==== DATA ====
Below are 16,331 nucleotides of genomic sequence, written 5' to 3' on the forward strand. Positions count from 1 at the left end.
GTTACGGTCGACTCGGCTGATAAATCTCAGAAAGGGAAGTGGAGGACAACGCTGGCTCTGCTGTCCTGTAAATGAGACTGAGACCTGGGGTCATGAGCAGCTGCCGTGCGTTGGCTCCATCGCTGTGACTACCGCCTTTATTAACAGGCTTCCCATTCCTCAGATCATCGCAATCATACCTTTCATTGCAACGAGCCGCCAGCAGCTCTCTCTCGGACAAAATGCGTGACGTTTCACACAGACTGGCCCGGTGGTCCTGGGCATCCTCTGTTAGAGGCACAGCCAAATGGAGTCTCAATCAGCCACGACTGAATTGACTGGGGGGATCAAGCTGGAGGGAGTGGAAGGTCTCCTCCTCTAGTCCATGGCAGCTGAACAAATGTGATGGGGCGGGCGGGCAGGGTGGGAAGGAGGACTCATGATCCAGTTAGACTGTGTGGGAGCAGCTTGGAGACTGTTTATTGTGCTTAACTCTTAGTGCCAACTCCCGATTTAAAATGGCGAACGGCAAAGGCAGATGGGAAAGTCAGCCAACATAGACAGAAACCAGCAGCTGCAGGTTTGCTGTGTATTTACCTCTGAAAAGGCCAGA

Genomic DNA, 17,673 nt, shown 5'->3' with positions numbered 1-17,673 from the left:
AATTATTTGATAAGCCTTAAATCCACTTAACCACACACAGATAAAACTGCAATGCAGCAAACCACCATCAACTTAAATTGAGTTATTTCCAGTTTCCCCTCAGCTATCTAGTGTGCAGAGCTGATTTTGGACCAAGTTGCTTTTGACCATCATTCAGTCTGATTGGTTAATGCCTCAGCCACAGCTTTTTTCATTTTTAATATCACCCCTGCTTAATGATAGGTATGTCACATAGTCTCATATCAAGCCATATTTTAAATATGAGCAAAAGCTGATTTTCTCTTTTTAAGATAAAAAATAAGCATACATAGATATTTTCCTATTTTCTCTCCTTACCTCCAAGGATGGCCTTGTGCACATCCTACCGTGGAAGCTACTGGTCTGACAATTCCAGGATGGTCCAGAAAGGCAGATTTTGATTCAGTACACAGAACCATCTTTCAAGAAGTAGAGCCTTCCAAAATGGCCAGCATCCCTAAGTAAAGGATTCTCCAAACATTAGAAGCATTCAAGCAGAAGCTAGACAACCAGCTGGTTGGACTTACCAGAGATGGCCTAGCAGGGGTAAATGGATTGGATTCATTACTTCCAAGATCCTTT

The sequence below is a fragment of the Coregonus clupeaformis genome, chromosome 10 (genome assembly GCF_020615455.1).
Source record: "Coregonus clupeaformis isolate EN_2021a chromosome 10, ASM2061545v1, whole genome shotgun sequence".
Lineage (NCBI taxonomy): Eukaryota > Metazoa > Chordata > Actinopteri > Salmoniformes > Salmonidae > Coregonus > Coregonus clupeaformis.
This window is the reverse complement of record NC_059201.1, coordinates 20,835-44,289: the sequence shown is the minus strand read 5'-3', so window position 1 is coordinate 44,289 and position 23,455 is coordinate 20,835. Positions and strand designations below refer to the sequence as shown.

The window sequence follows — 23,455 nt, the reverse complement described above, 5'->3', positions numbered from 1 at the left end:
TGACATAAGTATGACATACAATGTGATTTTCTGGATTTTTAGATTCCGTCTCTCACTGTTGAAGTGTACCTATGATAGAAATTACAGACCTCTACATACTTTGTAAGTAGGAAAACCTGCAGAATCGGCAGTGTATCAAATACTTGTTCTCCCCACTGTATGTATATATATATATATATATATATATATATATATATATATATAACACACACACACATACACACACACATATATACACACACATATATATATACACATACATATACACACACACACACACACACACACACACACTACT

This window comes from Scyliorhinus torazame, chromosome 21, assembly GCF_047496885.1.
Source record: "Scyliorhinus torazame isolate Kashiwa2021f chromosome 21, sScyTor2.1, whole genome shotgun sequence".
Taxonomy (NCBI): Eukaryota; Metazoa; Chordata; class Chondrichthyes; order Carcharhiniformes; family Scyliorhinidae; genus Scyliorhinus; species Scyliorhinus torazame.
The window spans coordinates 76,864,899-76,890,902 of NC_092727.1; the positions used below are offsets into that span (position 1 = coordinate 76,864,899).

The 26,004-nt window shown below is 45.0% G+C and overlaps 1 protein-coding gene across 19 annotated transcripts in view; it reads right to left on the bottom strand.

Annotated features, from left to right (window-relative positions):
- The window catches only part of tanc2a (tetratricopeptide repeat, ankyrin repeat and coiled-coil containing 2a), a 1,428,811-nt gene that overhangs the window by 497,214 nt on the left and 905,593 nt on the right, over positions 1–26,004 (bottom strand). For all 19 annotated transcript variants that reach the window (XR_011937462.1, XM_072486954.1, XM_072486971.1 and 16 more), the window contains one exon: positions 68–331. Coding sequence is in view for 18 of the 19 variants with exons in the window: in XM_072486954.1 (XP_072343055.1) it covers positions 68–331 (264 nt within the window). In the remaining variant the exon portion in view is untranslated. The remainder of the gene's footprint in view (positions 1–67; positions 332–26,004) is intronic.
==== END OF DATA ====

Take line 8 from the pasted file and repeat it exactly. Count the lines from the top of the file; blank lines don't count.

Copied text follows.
This window is the reverse complement of record NC_059201.1, coordinates 20,835-44,289: the sequence shown is the minus strand read 5'-3', so window position 1 is coordinate 44,289 and position 23,455 is coordinate 20,835. Positions and strand designations below refer to the sequence as shown.